By: Anthony Trollope
Phineas Redux is the fourth in Trollope’s series of six Palliser novels. At the end of Phineas Finn, the second novel in the series, Phineas had to return to Ireland to marry his childhood sweetheart, who was expecting their child. As Phineas Redux opens, Phineas is working as a Poorhouse Inspector in Ireland. His wife having died in childbirth, he finds his existence dull and unsatisfying. Phineas’ returns to England; his career advances and his romantic adventures continue, while we encounter many familiar characters including Glencora and Plantagenet Palliser, Madame Goesler, and Lizzie Eustace and her husband the Reverand Mr. Aemelius.
The love that develops between Luke Rowan and Rachel Ray is not universally welcomed. Mrs. Tappitt- a rich, influential, and bad woman - wishes him to marry one of her own daughters, while Rachel's mother and older sister are not sure he is worthy of her. After many adventures, everybody gets what they deserve. Characteristically to Trollope's works, there is also a secondary plot involving the election of parliament in Baslehurst."Summary by Stav Nisser.The book lives still because of its delicate little scenes of comedy, the meeting of the lovers, Mrs. Tappitt's ball, the bedroom confidences of the Tappitts, Rachel's talks with her mother." -Walpole
The Duke's Children
In the last of the six Palliser novels, the sudden death of his wife, Lady Glencora, leaves Plantagenet Palliser, the Duke of Omnium, finding himself in charge of his three children. The eldest, Lord Silverbridge, has recently been expelled from Oxford; his younger brother, Gerald, is about to enter Cambridge; and the youngest, nineteen-year old Lady Mary, has imprudently formed an attachment to Francis Tregear, who, while certainly a gentleman, unfortunately has no income. Before her death, Glencora knew (and approved) of her daughter's attachment; the Duke, however, does not know of it, and is not at all likely to approve...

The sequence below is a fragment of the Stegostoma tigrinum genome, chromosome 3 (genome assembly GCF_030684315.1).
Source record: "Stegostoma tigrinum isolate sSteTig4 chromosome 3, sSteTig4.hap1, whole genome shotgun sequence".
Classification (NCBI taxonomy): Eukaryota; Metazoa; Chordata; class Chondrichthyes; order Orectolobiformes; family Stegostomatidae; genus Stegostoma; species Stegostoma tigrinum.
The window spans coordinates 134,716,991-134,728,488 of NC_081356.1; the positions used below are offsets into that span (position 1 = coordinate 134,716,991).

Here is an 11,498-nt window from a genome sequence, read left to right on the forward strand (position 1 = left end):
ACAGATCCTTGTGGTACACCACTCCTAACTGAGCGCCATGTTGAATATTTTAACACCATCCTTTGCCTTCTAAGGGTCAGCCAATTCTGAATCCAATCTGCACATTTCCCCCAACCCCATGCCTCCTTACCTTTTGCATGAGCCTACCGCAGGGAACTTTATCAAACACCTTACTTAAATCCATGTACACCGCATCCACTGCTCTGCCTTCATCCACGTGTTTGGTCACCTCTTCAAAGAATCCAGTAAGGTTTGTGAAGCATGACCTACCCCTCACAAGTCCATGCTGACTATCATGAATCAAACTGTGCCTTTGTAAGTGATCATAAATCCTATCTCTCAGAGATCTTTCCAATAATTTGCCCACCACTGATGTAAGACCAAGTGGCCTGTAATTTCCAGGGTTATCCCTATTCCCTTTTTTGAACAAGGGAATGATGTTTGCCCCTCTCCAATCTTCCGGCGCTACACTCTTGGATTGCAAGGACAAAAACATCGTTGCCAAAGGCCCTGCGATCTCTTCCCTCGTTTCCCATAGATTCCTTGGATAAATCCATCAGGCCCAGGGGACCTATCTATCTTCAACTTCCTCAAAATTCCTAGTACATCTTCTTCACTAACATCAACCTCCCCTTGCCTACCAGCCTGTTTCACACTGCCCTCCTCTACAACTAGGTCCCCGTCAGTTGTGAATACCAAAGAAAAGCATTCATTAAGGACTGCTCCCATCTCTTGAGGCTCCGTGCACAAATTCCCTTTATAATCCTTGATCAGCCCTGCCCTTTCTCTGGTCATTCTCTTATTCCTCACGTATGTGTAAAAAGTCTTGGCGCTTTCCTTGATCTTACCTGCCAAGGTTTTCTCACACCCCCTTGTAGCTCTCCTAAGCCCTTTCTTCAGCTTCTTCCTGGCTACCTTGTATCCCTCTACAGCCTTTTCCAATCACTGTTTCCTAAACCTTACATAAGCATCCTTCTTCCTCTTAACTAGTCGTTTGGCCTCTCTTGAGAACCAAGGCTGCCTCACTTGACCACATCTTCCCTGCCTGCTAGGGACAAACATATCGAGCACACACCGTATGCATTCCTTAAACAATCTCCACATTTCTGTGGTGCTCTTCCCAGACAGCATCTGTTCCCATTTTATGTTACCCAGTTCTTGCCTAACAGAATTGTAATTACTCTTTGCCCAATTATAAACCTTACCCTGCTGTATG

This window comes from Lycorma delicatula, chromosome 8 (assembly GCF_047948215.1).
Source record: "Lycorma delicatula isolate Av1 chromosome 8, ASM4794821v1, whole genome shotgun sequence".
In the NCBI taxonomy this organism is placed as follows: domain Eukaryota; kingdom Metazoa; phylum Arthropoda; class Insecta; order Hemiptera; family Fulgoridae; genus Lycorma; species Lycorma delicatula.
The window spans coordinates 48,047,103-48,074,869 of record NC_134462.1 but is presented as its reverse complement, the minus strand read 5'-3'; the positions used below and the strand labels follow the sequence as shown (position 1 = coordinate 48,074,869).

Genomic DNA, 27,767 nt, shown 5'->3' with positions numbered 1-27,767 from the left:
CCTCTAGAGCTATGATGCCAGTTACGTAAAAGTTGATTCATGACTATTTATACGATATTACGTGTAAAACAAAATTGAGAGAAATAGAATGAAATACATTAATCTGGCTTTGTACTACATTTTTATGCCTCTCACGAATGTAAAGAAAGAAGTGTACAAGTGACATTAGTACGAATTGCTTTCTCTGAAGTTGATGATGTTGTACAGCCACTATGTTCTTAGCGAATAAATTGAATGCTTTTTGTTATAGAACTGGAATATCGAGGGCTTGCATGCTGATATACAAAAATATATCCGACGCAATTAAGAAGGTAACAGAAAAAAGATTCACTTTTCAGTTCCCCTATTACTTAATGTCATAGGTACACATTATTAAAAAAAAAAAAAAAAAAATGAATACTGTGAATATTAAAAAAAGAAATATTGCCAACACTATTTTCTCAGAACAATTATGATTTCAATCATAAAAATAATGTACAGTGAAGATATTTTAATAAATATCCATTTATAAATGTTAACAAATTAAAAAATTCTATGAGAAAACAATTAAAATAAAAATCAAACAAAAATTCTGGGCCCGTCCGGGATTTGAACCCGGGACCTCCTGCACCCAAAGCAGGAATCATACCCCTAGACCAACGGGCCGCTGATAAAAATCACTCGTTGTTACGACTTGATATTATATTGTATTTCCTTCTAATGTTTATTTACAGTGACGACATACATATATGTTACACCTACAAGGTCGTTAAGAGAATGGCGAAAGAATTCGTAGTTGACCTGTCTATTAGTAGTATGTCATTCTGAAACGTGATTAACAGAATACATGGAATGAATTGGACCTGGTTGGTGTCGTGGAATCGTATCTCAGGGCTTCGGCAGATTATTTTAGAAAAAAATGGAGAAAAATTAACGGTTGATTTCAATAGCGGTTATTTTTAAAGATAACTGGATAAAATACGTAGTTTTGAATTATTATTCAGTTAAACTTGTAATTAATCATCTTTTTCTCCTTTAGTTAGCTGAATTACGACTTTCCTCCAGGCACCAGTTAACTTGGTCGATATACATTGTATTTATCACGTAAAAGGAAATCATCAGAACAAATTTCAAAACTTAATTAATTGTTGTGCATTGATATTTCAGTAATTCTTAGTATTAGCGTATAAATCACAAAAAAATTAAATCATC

MANUAL OF SURGERY, OXFORD MEDICAL PUBLICATIONSBY ALEXIS THOMSON, F.R.C.S.Ed.PREFACE TO SIXTH EDITION Much has happened since this Manual was last revised, and many surgical lessons have been learned in the hard school of war. Some may yet have to be unlearned, and others have but little bearing on the problems presented to the civilian surgeon. Save in its broadest principles, the surgery of warfare is a thing apart from the general surgery of civil life, and the exhaustive literature now available on every aspect of it makes it unnecessary that it should receive detailed consideration in a manual for students...
The Prime Minister
The Prime Minister is the fifth in Trollope's series of six Palliser novels. With Phineas' difficulties resolved, Trollope introduces new characters. A respectable young girl forsakes the man her family had always intended her to marry when she falls in love with a man of foreign extraction and an unknown family. He has a gentleman's education and manners, but his family background and financial means are mysterious. Is he really a gentleman? Meanwhile, Plantagenet Palliser becomes Prime Minister of a shaky coalition government, and Glencora and Madame Goessler are busy with the ensuing social obligations.